Here is the link https://www.maxhealthcare.in/blogs/endobronchial-balloon-tamponade-using-a-fogarty-catheter
Haemoptysis is a medical emergency and needs urgent intervention. If not managed, the outcome can be catastrophic. Even if the patient stabilises post-bleed, the clots need to be evacuated to prevent secondary collapse or infection in the lung and also to decrease the oxygen requirement of the patient. Massive haemoptysis may even require emergency thoracotomy or BAE, which cannot be oered to a critical patient.
Here is an interesting case that was performed with the support from Dr. Mudit Garg, Associate Director, Neurosciences, Dr. Nikhil and the NSICU team. A 36-year-old polytrauma patient with CT signs of bilateral collapse consolidation and active haemoptysis came to the hospital. The patient had an active bleed and not maintaining saturation despite 100% FI O2 ventilation. The patient was reviewed and planned for a high-risk urgent bronchoscopy. Huge clots were retrieved with piece-meal approach, cleaning the major airway.
Followed by step-by-step evaluation of the site of the bleed, which, based on the CXR, seemed to be the right lung. Meanwhile, the right upper lobe and middle lobe were cleaned, and bronchial washings were taken for the closed segments. Eventually, the site of the bleed was found in the right lower lobe anterior segment – medial subsegment. The patient started bleeding torrentially again and occluded the entire right main bronchus. Despite multiple aliquots of cold saline and xylocaine-adrenaline, haemostasis was not possible; eventually, a 5F Fogarty balloon was taken from CTVS and introduced in the right lower lobe, aected subsegment inflated for 30 sec - 45 sec - 90 sec and 120 seconds respectively. After 4 - sittings with gaps in between, haemostasis was eventually achieved. The ooze stopped, and the patient was now hemodynamically stable. After the resolution of neuro issues planned extubation, the patient was finally discharged in stable condition.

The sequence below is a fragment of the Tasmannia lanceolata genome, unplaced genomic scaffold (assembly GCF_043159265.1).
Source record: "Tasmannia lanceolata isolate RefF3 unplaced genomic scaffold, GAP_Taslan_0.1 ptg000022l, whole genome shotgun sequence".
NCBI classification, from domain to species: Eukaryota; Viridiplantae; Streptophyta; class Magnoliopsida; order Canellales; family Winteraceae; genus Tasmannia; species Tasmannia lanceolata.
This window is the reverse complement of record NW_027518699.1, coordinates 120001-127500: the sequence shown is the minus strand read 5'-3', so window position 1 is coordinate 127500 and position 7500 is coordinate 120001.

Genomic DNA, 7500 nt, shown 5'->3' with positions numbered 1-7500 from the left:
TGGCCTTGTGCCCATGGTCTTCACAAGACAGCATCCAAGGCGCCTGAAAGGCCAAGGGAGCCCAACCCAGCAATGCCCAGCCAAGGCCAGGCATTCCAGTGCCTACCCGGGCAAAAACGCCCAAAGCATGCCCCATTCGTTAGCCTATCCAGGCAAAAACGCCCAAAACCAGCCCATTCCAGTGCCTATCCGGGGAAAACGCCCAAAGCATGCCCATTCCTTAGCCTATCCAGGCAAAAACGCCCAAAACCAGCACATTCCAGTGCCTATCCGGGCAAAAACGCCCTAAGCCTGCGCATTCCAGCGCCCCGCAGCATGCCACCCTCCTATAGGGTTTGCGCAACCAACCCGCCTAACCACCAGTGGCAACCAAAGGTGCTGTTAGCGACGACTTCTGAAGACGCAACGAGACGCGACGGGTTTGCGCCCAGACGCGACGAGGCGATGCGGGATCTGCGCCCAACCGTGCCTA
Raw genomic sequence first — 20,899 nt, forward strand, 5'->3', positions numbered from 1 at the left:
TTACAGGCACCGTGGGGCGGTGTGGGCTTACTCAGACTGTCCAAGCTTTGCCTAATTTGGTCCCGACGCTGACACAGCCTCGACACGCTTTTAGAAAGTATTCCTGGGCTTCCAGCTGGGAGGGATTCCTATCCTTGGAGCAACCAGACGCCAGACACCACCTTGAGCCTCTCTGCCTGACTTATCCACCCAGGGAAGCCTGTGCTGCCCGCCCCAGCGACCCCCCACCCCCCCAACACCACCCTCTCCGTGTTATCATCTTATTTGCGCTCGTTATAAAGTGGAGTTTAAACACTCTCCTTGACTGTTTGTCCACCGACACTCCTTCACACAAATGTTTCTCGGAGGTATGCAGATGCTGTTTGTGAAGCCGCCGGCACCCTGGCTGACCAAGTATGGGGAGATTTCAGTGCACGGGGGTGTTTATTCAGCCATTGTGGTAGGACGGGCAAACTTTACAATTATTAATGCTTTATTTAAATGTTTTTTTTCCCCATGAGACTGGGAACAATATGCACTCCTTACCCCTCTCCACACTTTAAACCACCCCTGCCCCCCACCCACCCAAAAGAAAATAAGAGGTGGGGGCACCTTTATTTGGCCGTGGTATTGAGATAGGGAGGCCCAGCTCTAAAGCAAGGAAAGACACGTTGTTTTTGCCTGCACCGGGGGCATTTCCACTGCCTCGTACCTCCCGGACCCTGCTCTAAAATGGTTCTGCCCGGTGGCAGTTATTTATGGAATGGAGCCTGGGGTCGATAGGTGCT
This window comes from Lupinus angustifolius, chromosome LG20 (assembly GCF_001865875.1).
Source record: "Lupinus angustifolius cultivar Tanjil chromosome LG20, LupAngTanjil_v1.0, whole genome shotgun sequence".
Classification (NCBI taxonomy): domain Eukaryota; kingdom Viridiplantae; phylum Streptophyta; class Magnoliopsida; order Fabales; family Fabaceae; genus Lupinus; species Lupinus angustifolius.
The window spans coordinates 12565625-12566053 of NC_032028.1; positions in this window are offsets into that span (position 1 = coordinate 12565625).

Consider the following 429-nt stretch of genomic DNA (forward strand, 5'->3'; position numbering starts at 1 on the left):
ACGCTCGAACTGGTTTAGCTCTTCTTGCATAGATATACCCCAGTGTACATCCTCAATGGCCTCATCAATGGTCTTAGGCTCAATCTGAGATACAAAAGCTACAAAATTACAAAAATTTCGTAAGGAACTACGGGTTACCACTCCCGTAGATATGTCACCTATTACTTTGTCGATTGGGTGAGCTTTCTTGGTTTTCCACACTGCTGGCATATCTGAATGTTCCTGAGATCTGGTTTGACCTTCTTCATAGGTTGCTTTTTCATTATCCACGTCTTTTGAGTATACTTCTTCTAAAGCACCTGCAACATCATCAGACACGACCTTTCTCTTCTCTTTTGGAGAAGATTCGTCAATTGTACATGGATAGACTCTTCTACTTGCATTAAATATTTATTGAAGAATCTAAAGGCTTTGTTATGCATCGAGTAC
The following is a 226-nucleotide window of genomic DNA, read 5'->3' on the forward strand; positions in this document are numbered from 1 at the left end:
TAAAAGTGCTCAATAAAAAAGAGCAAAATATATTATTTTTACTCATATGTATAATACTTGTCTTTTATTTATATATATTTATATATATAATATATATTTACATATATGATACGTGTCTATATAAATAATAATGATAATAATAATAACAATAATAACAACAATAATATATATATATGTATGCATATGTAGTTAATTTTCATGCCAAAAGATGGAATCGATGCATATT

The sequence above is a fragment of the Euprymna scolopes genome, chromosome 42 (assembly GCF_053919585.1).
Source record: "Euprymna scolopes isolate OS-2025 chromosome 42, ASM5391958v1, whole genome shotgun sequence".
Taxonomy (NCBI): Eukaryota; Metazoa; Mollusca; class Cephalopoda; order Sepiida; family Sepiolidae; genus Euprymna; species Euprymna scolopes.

The BAL taken also grew klebsiella, which was managed accordingly.
Bronchoscopy is a day-in and day-out procedure for pulmonologists, but with history of haemoptysis/torrential bleeds, the entire armamentarium and teamwork is more important. The use of a fogarty catheter here, was a life saver, else the patient would have collapsed, despite the airway was secured with an ET tube. Fogarty catheter is an indispensable tool for bronchoscopists and is a novel approach for haemoptysis by causing endobronchial tamponading.